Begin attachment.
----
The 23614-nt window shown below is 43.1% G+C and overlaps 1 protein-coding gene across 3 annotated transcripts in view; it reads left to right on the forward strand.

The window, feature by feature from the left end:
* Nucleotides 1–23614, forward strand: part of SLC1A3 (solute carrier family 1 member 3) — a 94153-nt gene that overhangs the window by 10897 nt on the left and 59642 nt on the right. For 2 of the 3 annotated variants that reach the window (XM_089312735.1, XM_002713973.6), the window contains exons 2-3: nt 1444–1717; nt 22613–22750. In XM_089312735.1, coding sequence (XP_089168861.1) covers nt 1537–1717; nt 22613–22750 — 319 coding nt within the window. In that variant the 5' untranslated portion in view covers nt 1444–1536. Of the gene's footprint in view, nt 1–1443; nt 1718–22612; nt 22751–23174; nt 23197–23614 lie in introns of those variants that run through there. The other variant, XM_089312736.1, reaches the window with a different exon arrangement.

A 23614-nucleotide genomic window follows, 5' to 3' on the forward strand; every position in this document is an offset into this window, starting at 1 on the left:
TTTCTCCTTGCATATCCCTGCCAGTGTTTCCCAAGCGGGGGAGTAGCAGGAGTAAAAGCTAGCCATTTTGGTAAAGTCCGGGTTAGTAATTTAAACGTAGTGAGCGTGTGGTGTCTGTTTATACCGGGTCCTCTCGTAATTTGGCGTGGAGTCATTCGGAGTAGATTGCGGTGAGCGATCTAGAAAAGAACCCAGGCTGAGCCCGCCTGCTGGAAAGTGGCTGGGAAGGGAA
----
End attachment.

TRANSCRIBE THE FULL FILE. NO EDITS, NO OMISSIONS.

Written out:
The 23614-nt window shown below is 43.1% G+C and overlaps 1 protein-coding gene across 3 annotated transcripts in view; it reads left to right on the forward strand.

The window, feature by feature from the left end:
* Nucleotides 1–23614, forward strand: part of SLC1A3 (solute carrier family 1 member 3) — a 94153-nt gene that overhangs the window by 10897 nt on the left and 59642 nt on the right. For 2 of the 3 annotated variants that reach the window (XM_089312735.1, XM_002713973.6), the window contains exons 2-3: nt 1444–1717; nt 22613–22750. In XM_089312735.1, coding sequence (XP_089168861.1) covers nt 1537–1717; nt 22613–22750 — 319 coding nt within the window. In that variant the 5' untranslated portion in view covers nt 1444–1536. Of the gene's footprint in view, nt 1–1443; nt 1718–22612; nt 22751–23174; nt 23197–23614 lie in introns of those variants that run through there. The other variant, XM_089312736.1, reaches the window with a different exon arrangement.

A 23614-nucleotide genomic window follows, 5' to 3' on the forward strand; every position in this document is an offset into this window, starting at 1 on the left:
TTTCTCCTTGCATATCCCTGCCAGTGTTTCCCAAGCGGGGGAGTAGCAGGAGTAAAAGCTAGCCATTTTGGTAAAGTCCGGGTTAGTAATTTAAACGTAGTGAGCGTGTGGTGTCTGTTTATACCGGGTCCTCTCGTAATTTGGCGTGGAGTCATTCGGAGTAGATTGCGGTGAGCGATCTAGAAAAGAACCCAGGCTGAGCCCGCCTGCTGGAAAGTGGCTGGGAAGGGAA